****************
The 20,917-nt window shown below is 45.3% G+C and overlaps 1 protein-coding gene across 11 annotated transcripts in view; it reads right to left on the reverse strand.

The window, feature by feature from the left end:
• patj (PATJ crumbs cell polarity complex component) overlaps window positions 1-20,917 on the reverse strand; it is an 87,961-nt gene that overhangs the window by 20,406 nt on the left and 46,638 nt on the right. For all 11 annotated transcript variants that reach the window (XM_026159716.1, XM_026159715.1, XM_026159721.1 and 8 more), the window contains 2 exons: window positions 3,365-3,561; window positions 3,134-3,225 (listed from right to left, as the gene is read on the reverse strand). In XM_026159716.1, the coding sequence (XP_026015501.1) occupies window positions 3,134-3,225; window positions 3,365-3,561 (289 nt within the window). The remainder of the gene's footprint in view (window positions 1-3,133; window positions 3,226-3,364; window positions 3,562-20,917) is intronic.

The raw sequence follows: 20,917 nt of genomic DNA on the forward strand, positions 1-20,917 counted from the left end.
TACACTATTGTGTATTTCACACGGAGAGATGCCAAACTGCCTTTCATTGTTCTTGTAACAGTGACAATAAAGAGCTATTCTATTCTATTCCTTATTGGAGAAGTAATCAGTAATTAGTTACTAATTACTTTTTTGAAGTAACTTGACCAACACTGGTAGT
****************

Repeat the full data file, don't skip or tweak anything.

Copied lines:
The 20,917-nt window shown below is 45.3% G+C and overlaps 1 protein-coding gene across 11 annotated transcripts in view; it reads right to left on the reverse strand.

The window, feature by feature from the left end:
• patj (PATJ crumbs cell polarity complex component) overlaps window positions 1-20,917 on the reverse strand; it is an 87,961-nt gene that overhangs the window by 20,406 nt on the left and 46,638 nt on the right. For all 11 annotated transcript variants that reach the window (XM_026159716.1, XM_026159715.1, XM_026159721.1 and 8 more), the window contains 2 exons: window positions 3,365-3,561; window positions 3,134-3,225 (listed from right to left, as the gene is read on the reverse strand). In XM_026159716.1, the coding sequence (XP_026015501.1) occupies window positions 3,134-3,225; window positions 3,365-3,561 (289 nt within the window). The remainder of the gene's footprint in view (window positions 1-3,133; window positions 3,226-3,364; window positions 3,562-20,917) is intronic.

The raw sequence follows: 20,917 nt of genomic DNA on the forward strand, positions 1-20,917 counted from the left end.
TACACTATTGTGTATTTCACACGGAGAGATGCCAAACTGCCTTTCATTGTTCTTGTAACAGTGACAATAAAGAGCTATTCTATTCTATTCCTTATTGGAGAAGTAATCAGTAATTAGTTACTAATTACTTTTTTGAAGTAACTTGACCAACACTGGTAGT